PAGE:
Gerald Grattan MCGEER

MCGEER, The Hon. Gerald Grattan, K.C.

Personal Data

Party
Liberal
Constituency
Vancouver--Burrard (British Columbia)
Birth Date
January 6, 1888
Deceased Date
August 11, 1947
Website
http://en.wikipedia.org/wiki/Gerry_McGeer
PARLINFO
http://www.parl.gc.ca/parlinfo/Files/Parliamentarian.aspx?Item=1fa5151a-cf60-4833-969e-dab41c2525c1&Language=E&Section=ALL
Profession
barrister

Parliamentary Career

October 14, 1935 - January 25, 1940
LIB
  Vancouver--Burrard (British Columbia)
March 26, 1940 - April 16, 1945
LIB
  Vancouver--Burrard (British Columbia)

Most Recent Speeches (Page 145 of 146)


February 18, 1936

Mr. McGEER:

My hon. friend says,

"Therein lies the danger." What are we in Canada, as part of the British empire, doing to hold our place of leadership in the world's greatest theatre of potential development and trouble, the Pacific ocean? We have in British Columbia and Alberta two of the richest provinces in the dominion. The Canadian section of the north Pacific is richer in natural resources than are Australia and New Zealand combined. What are we doing to fulfil our responsibility on the Pacific ocean? We should realize what is being done by the motherland in Singapore and Hongkong and by our sister dominions in the antipodes and do likewise. But all we do is to reduce a rather niggardly subsidy that should be increased to encourage development on the Pacific. That kind of economy is not going to help the Minister of Finance to gather the taxes necessary to meet the obligations of the dominion. It is not going to help the cities of Vancouver, Prince Rupert and Victoria to gather the taxes necessary to meet their municipal obligations. It is not going to help British Columbia and Alberta to distribute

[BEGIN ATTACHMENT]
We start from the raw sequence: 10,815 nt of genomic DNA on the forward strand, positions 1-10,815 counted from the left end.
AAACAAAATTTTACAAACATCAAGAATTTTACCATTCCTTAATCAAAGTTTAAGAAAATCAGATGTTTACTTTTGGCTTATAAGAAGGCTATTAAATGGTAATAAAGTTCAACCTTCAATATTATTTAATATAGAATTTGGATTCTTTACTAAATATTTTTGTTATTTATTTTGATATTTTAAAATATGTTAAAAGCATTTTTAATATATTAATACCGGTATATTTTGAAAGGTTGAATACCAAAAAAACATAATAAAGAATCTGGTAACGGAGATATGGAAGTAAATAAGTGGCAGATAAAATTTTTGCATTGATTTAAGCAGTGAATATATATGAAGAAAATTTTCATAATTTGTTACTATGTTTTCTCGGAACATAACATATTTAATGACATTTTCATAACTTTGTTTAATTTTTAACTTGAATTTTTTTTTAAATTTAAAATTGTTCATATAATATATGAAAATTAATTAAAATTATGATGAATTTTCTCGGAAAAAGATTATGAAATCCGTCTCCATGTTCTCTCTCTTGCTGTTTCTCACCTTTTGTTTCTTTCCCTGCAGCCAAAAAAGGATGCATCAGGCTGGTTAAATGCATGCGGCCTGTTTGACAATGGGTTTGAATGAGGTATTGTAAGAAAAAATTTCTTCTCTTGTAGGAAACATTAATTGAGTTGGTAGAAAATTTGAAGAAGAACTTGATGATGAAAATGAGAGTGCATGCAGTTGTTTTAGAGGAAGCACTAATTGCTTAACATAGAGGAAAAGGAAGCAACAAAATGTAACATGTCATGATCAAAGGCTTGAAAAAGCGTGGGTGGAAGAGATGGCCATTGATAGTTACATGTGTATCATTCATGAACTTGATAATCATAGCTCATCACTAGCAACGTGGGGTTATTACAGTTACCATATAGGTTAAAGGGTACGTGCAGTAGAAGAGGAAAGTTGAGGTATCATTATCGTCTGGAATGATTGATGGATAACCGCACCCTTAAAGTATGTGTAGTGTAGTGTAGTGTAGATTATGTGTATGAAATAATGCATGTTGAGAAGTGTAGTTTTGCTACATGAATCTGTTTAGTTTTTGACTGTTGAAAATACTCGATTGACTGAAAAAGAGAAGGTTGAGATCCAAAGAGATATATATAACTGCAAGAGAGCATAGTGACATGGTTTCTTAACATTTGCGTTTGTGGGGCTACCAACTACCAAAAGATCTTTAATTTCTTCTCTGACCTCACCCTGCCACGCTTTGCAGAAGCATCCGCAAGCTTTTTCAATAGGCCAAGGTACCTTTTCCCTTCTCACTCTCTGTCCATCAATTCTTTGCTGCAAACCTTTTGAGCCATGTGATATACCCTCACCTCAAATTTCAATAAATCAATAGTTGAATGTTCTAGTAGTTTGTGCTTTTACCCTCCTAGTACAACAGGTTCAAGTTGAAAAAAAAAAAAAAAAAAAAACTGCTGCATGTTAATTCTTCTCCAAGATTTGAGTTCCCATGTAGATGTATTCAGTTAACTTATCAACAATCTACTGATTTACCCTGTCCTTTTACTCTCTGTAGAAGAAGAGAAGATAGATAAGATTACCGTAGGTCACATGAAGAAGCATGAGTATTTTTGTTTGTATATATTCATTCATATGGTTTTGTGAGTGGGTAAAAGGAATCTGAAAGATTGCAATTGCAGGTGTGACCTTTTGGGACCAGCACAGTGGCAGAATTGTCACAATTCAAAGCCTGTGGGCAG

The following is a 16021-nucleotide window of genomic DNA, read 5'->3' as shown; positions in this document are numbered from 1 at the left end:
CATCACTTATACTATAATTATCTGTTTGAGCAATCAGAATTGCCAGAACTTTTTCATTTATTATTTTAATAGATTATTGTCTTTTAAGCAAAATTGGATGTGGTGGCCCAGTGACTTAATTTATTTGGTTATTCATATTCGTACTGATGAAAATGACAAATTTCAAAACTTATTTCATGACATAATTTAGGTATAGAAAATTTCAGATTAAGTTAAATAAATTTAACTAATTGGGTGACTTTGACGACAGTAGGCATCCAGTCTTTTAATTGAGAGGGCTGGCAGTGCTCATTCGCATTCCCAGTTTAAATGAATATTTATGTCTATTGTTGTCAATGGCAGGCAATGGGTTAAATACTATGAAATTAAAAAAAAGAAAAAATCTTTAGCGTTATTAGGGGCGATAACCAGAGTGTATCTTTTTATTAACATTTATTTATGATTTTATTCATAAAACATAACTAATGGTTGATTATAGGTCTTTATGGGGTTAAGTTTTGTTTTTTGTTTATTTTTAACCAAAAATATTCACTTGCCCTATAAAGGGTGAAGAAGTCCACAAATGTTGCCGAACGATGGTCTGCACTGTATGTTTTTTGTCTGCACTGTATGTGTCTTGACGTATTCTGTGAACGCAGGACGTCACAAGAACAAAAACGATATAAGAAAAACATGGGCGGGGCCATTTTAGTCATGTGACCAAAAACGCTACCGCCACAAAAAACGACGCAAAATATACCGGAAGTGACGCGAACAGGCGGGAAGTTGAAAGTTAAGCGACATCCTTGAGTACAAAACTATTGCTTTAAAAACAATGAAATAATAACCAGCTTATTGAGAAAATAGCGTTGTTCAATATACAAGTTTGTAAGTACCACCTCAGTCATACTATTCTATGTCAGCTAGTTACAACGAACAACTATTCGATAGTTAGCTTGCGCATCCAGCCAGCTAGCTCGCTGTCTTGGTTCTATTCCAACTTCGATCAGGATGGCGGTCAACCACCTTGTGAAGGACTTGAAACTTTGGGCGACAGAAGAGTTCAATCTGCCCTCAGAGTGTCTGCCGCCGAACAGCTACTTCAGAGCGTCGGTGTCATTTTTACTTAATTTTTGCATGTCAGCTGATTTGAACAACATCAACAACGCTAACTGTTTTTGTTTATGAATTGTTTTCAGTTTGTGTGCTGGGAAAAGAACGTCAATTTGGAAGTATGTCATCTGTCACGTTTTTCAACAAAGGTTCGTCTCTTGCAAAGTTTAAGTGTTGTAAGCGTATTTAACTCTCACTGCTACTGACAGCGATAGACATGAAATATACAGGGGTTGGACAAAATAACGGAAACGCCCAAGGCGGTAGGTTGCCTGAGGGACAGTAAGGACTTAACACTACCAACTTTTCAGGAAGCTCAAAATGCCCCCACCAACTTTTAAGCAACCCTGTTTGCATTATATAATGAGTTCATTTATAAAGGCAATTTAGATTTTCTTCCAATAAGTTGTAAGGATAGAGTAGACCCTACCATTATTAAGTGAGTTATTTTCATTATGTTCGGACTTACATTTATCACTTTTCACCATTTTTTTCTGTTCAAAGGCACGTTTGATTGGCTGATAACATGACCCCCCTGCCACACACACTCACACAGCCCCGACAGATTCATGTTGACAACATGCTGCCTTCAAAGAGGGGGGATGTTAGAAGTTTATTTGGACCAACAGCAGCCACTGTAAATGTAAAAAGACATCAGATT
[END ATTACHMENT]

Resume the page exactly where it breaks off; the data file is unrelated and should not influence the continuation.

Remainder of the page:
their grain, lumber, minerals and innumerable other products to Pacific ocean markets. These products should be flowing into these markets in much greater volume than they are at the present time and this volume will not be increased until this country recognizes that it must maintain not only an internal but an external transportation service to all the markets of the world.

I appreciate that these are times of great difficulty, but it seems rather extraordinary that a nation like Japan, with fewer resources than the dominion, or a country like Great Britain, with fewer resources than we have, can find the money and the means to build and develop a shipping service for commerce and at the same time maintain a naval program costing far more than its ocean shipping service. We in Canada have no naval service to maintain and yet we cannot continue to pay a niggardly subsidy for the development of^ our shipping services. Just recently the shipping service of Great Britain was recognized as being in need of assistance and an extensive program of subsidies was brought into effect.